Buttermere - a walk around the lake
OS grid reference NY180-160
Buttermere is one of the prettiest lakes but it’s a very busy spot and it can be impossible to park there on a bank holiday or sunny summer weekend. Best to go through the week if you can when it will be much less crowded.
The lake is one and a half miles long, three quarters of a mile wide and 75 feet deep. There is a footpath running round it’s perimeter and some great walks to the many summits accessible from the village including Haystacks, Red Pike and Fleetwith Pike. In the little Church of St. James there is a stone tablet set into the windowsill as a memorial to Alfred Wainwright, the famous walker and author of guidebooks. The window looks out on his favourite place to walk, Haystacks, where at his wish his ashes were scattered.
You can reach Buttermere from Keswick by either Newlands pass or Honister pass or from Cockermouth by the B5289 via Lorton
There is a LDNP car park is in the centre of the village behind the Bridge Hotel and beside the Fish Hotel at GR NY 172 169. There is also a National Trust car park at GR NY 172 172. Both are pay & display.
If these car parks are full, continue towards Honister Pass where there is a small Pay & Display car park on land opposite Gatesgarth Farm at GR NY 194 150.
What to Shoot
From the LDNP car park you can take the lane down towards the northern shore of the lake. Here you will find the famous ‘lone tree’ which has sadly now lost many of it’s branches, but still makes for an iconic image particularly in the winter months when it’s free of leaves.
A little further on there is an attractive wooden bridge across the falls of Sourmilk Ghyll where you can get slow moving shots of the foaming white water against the red rocks. These are particularly good if the beck is in spate. Here, from the outlet of the lake, there is an opportunity for shots across to Whiteless Pike and there is a fence jutting out into the water that acts as a good lead in line.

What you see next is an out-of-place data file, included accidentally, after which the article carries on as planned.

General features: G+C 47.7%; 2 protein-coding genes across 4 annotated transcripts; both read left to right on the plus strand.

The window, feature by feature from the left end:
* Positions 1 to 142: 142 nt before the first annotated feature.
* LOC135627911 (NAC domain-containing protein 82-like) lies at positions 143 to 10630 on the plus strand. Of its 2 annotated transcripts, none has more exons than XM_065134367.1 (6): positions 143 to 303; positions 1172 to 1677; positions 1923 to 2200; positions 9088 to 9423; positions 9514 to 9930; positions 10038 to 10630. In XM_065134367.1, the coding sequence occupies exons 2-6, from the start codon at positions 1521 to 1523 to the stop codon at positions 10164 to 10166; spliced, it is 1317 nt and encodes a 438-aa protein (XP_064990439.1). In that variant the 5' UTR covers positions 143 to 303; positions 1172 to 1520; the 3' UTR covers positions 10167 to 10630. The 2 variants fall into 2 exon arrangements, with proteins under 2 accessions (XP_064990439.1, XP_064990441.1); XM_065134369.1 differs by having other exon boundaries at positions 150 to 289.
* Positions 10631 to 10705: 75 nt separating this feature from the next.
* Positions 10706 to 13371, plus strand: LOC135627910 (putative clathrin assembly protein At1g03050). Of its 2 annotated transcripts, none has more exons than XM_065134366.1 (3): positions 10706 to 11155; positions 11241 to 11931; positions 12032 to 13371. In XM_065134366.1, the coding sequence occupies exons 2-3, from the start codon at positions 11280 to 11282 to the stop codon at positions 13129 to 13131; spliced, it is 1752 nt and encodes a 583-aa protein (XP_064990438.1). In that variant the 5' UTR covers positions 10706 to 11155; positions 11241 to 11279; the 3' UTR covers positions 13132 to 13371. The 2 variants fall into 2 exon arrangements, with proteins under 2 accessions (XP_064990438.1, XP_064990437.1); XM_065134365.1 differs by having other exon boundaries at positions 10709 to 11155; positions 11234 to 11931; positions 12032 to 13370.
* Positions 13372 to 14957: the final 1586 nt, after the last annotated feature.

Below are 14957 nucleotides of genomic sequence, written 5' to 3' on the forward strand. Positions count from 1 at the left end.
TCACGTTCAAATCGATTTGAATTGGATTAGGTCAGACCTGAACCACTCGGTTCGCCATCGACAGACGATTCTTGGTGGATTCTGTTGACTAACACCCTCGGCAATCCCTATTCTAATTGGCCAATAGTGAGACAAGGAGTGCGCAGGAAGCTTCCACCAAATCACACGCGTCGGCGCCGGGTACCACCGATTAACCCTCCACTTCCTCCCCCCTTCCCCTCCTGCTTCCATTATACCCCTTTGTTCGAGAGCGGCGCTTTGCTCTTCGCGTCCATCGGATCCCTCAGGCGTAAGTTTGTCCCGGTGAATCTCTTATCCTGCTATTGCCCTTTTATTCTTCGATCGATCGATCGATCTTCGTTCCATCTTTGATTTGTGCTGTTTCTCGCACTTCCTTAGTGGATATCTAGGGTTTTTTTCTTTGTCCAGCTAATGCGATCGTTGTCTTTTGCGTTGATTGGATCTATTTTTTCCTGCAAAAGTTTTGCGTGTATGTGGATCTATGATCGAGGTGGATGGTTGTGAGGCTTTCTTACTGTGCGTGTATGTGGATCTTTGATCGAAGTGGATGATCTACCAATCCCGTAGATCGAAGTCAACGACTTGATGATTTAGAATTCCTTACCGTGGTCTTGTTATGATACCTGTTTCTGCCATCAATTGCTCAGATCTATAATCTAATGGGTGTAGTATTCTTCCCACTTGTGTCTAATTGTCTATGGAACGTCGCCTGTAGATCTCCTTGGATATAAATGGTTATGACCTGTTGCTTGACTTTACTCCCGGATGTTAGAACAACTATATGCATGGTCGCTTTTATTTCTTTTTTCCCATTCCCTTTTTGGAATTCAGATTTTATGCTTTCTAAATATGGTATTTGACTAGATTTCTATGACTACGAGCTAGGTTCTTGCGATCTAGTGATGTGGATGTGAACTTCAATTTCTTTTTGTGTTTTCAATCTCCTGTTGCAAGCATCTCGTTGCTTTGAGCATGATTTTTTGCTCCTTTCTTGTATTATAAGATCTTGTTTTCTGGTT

A small gate across the bridge takes you along a path through the woodland that roughly parallels the lakeshore. There are great views everywhere along this path across the lake to High Snockrigg or down to Fleetwith Pike and Haystacks.
Turn left at the end of the path to cross Peggy’s Bridge and reach a wall leading to a sheepfold and a gate. Go left through the gate, cross Warnscale Beck and walk out to Gatesgarth Farm (alternate parking spot). You can turn right from the farm a little way up the road to find a footpath leading right into Warnscale Bottom where you will get some dramatic views.
Return to the farm and, after about a quarter of a mile, the road bends left where you leave it for a footpath signposted ‘Buttermere via Lakeshore Path’. The path leads into a field, beyond which it never strays far from the shoreline and continues to a stand of Scots pines near Crag Wood. There are some lovely views here back to ‘The Sentinels’ and the small white bothy which lies on the southern shore of the lake. There are also often a few wooden rowing boats tied up here which make an interesting foreground to the shot.
Soon the path enters the grounds of Hassness, where a rocky path, enclosed by trees, leads to a gate. Here a path has been cut across a crag where it plunges into the lake below, and shortly disappears into a brief, low and damp tunnel. It is difficult to get any images here as there is quite a big drop down to the lake and the shore is heavily wooded.
After you emerge from the tunnel a gate gives access to a gravel path across the wooded pasture of Pike Rigg. The path splits here and you can choose to return to the northern shore to have another crack at that ‘lone tree’ or carry on where a clear path leads on to Syke Farm and an easy walk out to the road just a short way above the Bridge Hotel. Do stop at Skye Farm for an ice cream though as they are home-made on the premises using milk from their own cows and are delicious.
Turn left to return to the car park.